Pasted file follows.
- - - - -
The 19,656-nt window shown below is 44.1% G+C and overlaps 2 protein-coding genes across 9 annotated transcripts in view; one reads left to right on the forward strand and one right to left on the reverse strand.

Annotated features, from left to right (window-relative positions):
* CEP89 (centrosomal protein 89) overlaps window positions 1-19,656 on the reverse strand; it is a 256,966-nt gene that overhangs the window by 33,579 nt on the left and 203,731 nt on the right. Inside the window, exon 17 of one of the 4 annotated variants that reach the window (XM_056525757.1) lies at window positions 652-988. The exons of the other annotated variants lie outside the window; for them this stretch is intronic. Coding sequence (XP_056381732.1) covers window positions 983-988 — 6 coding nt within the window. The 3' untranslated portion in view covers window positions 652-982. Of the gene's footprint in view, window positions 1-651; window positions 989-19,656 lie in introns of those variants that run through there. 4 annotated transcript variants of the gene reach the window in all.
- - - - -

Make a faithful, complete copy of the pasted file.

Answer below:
The 19,656-nt window shown below is 44.1% G+C and overlaps 2 protein-coding genes across 9 annotated transcripts in view; one reads left to right on the forward strand and one right to left on the reverse strand.

Annotated features, from left to right (window-relative positions):
* CEP89 (centrosomal protein 89) overlaps window positions 1-19,656 on the reverse strand; it is a 256,966-nt gene that overhangs the window by 33,579 nt on the left and 203,731 nt on the right. Inside the window, exon 17 of one of the 4 annotated variants that reach the window (XM_056525757.1) lies at window positions 652-988. The exons of the other annotated variants lie outside the window; for them this stretch is intronic. Coding sequence (XP_056381732.1) covers window positions 983-988 — 6 coding nt within the window. The 3' untranslated portion in view covers window positions 652-982. Of the gene's footprint in view, window positions 1-651; window positions 989-19,656 lie in introns of those variants that run through there. 4 annotated transcript variants of the gene reach the window in all.